Dr. Phillip Hartley
Dr. Phillip Hartley
Phillip qualified as a Chartered Building Surveyor in 1988 (UK), following seven years of study with the Royal Institution of Chartered Surveyors (RICS). In 1990 he joined the first intake of a two-year RICS Diploma in Building Conservation, and subsequently became one of the first to be formally accredited in conservation by the RICS. During this time he worked for the newly formed Historic Royal Palaces Agency based at Hampton Court Palace, where he became Head of Conservation within the Department of Surveyor of the Fabric. The organisation sponsored his study for a master’s in Architectural History at Keele University between 1995 and 1997, and after ten years managing conservation projects for the Agency, he left in 2000 to establish a dedicated historic buildings practice in South West England.
Phillip immigrated to New Zealand in 2005, where he initially worked for Alexander & Co., Building Surveyors in Auckland who specialise in the diagnosis of defects, cladding failures and weathertightness assessments, remedial works design and implementation, and dispute resolution cases. He joined Salmond Reed Architects in 2007, where he is one of three associates with responsibility for co-managing the conservation team, which comprises specialist architectural conservation graduates, architects and surveyors from New Zealand and overseas. The team was established to co-ordinate surveys, condition assessments, repair specifications and project management for heritage buildings, located within the north and south islands.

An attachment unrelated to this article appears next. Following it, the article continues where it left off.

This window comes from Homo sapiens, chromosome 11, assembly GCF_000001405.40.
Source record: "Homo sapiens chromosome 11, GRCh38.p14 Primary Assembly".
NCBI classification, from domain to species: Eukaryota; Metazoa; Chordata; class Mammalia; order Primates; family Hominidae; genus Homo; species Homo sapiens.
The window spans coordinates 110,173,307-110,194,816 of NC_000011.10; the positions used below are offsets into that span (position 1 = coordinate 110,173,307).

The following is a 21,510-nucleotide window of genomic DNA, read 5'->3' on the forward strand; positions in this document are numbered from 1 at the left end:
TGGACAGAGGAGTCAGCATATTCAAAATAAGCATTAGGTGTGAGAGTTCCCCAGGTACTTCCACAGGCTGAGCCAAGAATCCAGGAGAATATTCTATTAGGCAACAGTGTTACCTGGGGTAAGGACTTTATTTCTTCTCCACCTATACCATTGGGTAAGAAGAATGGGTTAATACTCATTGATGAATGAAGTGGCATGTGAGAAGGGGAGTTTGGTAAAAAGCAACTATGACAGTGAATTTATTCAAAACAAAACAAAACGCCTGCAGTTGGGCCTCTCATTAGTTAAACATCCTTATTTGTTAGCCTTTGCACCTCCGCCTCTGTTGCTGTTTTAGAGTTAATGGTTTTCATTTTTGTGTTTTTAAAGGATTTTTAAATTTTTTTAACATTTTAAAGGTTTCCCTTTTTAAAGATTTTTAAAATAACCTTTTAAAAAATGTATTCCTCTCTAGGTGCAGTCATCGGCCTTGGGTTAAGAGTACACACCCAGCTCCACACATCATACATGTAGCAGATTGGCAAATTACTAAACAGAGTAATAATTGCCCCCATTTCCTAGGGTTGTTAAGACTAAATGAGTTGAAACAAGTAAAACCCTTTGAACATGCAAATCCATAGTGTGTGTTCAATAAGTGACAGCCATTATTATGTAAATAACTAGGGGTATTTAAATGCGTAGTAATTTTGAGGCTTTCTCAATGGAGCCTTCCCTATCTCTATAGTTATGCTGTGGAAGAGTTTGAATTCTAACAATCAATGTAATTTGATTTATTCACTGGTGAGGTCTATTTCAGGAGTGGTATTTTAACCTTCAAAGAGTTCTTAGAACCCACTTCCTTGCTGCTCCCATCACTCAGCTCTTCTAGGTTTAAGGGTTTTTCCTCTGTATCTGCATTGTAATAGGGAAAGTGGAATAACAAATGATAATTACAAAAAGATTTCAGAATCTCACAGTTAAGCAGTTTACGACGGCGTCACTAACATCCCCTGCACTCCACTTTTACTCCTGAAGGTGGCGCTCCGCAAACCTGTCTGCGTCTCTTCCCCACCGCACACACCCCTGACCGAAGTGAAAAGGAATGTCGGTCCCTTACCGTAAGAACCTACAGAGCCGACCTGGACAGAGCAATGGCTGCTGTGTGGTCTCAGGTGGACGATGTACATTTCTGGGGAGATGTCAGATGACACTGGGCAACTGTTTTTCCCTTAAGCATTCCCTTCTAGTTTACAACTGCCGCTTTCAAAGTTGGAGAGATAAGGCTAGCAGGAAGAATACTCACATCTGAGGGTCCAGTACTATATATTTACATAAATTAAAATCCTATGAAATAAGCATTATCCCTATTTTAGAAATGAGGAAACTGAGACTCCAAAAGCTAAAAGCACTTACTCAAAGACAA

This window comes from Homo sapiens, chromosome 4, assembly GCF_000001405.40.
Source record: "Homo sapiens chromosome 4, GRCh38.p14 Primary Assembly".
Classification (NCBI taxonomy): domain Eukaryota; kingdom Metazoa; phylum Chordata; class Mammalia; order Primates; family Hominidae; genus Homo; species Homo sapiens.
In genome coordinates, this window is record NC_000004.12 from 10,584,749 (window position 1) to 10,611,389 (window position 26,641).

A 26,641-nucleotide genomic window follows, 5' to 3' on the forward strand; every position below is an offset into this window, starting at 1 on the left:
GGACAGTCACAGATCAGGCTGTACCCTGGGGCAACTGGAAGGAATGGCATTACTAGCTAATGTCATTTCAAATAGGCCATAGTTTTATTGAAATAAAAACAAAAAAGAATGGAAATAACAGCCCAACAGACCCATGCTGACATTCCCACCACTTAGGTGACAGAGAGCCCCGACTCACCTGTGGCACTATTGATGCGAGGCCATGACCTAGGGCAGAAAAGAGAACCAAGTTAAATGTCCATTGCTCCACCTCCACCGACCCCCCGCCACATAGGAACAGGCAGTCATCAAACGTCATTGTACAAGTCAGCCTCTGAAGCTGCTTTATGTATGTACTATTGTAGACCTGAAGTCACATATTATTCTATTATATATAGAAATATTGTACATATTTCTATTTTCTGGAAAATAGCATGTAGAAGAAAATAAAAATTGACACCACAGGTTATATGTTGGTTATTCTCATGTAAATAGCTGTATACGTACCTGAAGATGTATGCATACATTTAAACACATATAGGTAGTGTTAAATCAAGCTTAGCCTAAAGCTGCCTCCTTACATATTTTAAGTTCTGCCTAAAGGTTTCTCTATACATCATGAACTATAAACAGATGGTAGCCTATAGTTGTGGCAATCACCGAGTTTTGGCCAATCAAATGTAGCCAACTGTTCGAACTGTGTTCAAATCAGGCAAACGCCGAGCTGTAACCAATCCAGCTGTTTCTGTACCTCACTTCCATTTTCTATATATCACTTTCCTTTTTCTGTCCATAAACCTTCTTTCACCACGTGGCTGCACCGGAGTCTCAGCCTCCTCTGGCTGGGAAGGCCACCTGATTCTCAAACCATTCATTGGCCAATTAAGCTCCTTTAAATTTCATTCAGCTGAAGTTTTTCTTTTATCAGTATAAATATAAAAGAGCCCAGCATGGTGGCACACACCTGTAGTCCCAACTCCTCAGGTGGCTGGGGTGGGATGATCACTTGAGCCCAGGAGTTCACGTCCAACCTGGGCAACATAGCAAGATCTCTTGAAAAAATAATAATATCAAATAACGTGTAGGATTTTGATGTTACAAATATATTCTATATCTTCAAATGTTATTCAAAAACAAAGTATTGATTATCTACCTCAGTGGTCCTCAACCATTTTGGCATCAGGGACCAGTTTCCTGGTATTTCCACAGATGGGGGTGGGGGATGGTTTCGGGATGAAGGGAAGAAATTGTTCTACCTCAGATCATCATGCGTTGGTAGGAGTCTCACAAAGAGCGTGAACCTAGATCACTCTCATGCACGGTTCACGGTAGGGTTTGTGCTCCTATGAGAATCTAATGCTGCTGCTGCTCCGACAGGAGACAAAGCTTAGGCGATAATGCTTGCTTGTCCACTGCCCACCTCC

He is a board member for ICOMOS NZ, chair of Docomomo NZ, and currently teaches the conservation of materials module for the School of Architecture at Auckland University. His contribution to the surveying profession was recognised in 2017 when the New Zealand Institute of Building Surveyors offered the status of Affiliate for "good professional standing and character who the Executive agree has the ability to assist in the advancement of good professional practice in the construction industry”.